Over the weekend, I was offered the position of clerk for my Monthly Meeting's Ministry and Worship committee. I've already served as a member of this committee for two years. This following year, 2013, will be my last. Term limits are in place to ensure that clerks can only serve for a year and other committee members can only serve for three. They were also enacted as buffer against burnout, as committee service can be draining.
A clerk has been described before as the committee chairman of the board. They have many responsibilities. In my capacity, I will decide which issues should be brought before Ministry and Worship. Monthly Meetings (where one Worships once a week) have designated multiple committees to handle specific needs. This new job will require me to speak with other clerks regularly.
Part of the responsibility is clerical. Clerks arrange an agenda of events to be considered. Most committees meet once a month, to formally decide as a unit which decisions to make. Some concerns are more pertinent than others. Friends always make requests of the Meeting, but some of them do not need to be brought before everyone. Clerks are responsible for reporting the decisions made in committee meeting to Business Meeting, where the Meeting as a whole will have final say.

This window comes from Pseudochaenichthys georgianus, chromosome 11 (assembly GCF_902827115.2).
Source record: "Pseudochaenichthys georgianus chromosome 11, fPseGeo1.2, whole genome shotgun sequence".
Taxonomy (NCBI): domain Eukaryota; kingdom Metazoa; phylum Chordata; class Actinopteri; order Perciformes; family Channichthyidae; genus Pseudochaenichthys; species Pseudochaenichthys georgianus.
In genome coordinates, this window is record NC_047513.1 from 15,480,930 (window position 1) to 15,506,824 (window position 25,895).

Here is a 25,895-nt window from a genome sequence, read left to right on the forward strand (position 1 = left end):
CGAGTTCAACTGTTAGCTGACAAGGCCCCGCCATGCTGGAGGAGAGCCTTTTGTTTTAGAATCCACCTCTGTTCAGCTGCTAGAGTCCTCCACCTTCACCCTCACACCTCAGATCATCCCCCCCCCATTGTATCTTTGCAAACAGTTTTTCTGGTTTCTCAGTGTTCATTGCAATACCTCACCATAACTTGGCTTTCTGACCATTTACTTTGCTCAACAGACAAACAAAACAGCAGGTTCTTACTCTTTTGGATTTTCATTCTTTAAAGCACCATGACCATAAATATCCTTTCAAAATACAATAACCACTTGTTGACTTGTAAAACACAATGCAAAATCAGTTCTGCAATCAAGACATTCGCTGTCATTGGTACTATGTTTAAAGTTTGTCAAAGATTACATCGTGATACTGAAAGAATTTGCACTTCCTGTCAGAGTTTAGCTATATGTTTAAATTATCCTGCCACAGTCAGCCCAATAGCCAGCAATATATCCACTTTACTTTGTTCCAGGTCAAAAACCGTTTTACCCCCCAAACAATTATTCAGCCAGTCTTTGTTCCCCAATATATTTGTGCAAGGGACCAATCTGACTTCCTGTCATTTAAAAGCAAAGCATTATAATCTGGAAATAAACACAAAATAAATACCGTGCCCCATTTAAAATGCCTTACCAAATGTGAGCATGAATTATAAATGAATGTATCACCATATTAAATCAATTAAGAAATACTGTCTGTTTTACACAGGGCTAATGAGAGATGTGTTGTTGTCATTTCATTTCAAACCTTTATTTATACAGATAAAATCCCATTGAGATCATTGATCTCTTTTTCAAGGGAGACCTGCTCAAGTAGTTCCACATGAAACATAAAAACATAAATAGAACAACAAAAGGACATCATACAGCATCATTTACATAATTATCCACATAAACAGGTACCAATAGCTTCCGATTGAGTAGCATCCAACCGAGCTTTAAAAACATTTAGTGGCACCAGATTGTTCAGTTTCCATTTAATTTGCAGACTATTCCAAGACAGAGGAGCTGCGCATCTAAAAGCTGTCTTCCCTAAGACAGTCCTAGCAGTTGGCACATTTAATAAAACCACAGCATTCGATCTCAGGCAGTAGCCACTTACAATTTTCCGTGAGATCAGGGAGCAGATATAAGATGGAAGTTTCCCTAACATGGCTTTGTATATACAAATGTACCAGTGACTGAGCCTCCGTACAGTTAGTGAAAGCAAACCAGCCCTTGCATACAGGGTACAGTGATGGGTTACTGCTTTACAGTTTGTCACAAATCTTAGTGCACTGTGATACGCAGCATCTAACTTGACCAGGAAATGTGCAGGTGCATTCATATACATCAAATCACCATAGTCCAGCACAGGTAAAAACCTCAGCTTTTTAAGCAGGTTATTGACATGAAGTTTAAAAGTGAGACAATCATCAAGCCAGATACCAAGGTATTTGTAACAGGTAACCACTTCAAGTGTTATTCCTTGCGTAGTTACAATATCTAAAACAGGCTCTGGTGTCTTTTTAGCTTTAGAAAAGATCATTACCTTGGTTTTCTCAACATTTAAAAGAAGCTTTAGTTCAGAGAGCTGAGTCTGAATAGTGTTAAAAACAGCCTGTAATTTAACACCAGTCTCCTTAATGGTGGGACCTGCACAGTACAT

What makes this decision particularly unusual is my age. At 32, I am now the youngest clerk at my Meeting by far. Clerking is most often the responsibility of seasoned Friends, in Quaker speak. Seasoned Friends are said to be Spiritually gifted and wise. Many people my age would not be considered for such an important position.
When I accepted a spot on Ministry and Worship, the decision was questioned by some at my Meeting. Members of the committee had been, at minimum, well into middle age. I had only arrived on the scene a year or so beforehand. Could a person my age be an effective member? As it turns out, they had no reason to fear. I found my bearings not long afterwards and became a very productive committee member.
Following my lead, two other young adults agreed to participate in committee service. I was pleased to set a precedent, and hope my continued service will encourage other young adults to participate in the leadership structure of the Meeting. Many resist taking part, even though I know they would bring a fresh perspective and energy to an environment that can be very stuffy and resistant to change.
One of the great ironies is that many people desire power, but with increased influence comes an increased time commitment. I'd never want to be President of the United States or a politician at any level, though I know many people covet any elective office. I'm going to see if clerking agrees with me, then evaluate from there.
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